Do people still curl up on the sofa to read the paper on Sunday morning? We imagine that the numbers are dwindling so quickly that the phrase will soon be as anachronistic and incomprehensible to our younger readers as “putting on a record.”
On the other hand, with the advent of ever smaller and portable tops, pads and pods the electronic generation may still find the couch a comfortable spot to enjoy some quiet time going through the feature articles that regularly appear in Sunday publications. And if they can restrain themselves from flicking back, every few seconds, to check their Facebook status, they may discover another marvelous benefit of the internet — their Sunday reading has expanded greatly. With the same minimal movement of their fingers they can access the national and international as well as the local papers. And many magazines, providing at least some of their content, are just as close.
Of course that also means there’s that much more one can read. And how to decide? Here are a few things that have caught our eye.
As a New Year’s feature the New York Times asked six critics to examine the state of (literary) criticism. Their thoughts reflect many of the conversations we are having at 15 Bytes as we decide, entering our second decade of publishing, what the nature of our project is and ought to be.
We agree with Katie Roiphe that with all the clutter and noise that can be found on the internet, one of the critic’s chief responsibilities is to write well; and we agree with Sam Anderson that a critic’s job is to amplify the conversation, making the “whispered parts audible;” and finally with Adam Kirsch that a serious critic goes beyond mere description and even evaluation to “say something true about life and the world.” We aspire to all this and more in our upcoming editions of 15 Bytes.
Some other reading that caught our eye:
The current edition of The New Republic has a fabulous article on Caravaggio by Keith Christiansen that places the Baroque artist in a truer, because more nuanced, light. The subtitle, “Why Caravaggio’s painting is even more exciting than his biography,” gives you a hint at the article’s strength. Artists are too frequently summed up by one-line biographical notes — Pollock the drunk, crazy van Gogh, womanizing Picasso — that are not only inadequate as biography but also ancillary to our real understanding of the art. In his article Christiansen addresses the first problem with a less-sensationalized and more detailed understanding of the biography, and the second with a necessary art-historical understanding of the many ways in which Caravaggio’s work was of its time while also reaching beyond it.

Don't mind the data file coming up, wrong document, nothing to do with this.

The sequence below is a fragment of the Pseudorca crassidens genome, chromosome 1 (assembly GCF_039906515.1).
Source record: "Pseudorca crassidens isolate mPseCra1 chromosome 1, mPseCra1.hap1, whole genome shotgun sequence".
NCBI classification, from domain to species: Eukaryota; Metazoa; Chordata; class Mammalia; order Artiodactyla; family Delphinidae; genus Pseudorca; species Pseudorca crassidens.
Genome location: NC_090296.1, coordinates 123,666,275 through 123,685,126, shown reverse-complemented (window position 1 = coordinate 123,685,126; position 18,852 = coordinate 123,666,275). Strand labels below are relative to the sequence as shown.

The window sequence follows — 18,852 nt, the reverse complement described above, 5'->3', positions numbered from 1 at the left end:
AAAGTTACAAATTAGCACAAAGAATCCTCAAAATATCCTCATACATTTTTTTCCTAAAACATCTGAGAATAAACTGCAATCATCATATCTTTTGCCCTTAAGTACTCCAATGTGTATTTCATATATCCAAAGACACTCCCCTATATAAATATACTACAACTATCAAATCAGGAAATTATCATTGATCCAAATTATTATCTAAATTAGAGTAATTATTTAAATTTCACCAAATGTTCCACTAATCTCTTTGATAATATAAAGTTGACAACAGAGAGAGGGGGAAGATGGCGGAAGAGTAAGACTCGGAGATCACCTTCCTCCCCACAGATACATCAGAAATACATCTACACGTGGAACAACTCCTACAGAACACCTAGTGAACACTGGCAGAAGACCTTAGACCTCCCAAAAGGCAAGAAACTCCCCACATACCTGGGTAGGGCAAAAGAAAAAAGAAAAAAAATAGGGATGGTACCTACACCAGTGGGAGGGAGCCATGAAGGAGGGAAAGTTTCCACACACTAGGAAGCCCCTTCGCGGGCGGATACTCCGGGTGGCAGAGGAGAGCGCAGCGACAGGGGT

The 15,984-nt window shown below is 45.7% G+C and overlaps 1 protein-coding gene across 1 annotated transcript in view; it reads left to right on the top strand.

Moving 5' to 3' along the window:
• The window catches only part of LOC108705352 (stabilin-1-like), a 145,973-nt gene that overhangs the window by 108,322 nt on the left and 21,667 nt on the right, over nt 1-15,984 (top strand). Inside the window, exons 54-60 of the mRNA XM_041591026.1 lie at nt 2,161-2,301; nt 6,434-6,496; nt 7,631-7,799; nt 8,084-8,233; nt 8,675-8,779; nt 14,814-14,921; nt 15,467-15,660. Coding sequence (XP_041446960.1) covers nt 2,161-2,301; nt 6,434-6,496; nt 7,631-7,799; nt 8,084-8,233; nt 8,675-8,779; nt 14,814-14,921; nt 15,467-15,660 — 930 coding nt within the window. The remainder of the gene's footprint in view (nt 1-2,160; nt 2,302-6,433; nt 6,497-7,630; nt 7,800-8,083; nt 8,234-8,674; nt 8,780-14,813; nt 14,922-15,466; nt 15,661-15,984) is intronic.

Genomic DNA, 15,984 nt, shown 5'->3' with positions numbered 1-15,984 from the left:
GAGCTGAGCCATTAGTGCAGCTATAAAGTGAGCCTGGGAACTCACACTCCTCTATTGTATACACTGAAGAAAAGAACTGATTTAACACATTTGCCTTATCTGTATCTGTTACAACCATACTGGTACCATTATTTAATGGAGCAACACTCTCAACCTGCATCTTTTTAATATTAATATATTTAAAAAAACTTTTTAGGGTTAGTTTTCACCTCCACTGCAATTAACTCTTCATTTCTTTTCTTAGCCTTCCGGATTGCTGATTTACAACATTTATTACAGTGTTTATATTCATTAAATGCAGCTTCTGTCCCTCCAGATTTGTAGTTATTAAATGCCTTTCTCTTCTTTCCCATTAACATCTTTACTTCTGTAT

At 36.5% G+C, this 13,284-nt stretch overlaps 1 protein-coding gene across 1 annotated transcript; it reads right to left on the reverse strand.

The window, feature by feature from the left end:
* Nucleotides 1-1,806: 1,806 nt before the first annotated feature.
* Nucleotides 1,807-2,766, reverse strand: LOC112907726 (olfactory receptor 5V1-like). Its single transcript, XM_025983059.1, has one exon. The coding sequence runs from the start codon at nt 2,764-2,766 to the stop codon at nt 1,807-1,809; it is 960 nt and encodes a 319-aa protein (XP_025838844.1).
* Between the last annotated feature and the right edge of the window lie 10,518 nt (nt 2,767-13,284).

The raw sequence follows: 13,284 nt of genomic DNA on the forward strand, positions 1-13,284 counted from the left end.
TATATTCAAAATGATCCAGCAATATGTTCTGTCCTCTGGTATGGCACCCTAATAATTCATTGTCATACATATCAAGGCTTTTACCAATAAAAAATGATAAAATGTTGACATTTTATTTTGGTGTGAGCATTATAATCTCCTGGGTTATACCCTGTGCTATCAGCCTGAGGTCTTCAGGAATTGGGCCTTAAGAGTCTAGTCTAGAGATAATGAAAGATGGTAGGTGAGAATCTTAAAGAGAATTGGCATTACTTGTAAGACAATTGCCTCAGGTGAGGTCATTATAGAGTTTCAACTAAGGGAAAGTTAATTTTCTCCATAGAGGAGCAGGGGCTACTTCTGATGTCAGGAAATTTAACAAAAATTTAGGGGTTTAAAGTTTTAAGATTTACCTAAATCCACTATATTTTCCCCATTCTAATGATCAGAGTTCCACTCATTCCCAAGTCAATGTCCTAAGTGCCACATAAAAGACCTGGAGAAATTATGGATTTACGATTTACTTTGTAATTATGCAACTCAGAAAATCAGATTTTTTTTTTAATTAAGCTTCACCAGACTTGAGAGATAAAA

If you’re looking for something to read beyond Sunday you might check out some of the art-related books reviewed recently.
In this week’s The Nation Brian Schwabsky reviews books on Philip Guston, Carolee Scheemann and Ilya Kabakov. The best of the trio looks to be Phillip Guston’s Collected Writings, Lectures, and Conversations which contains marvelous insights for artists and art lovers alike.
Returning to the New York Times, you’ll also find there a review of Phoebe Hoban’s Alice Neel: The Art of Not Sitting Pretty, the first full-length biography of the accomplished portrait artist who was ignored for much of mid-century career because of the dominance of abstract art.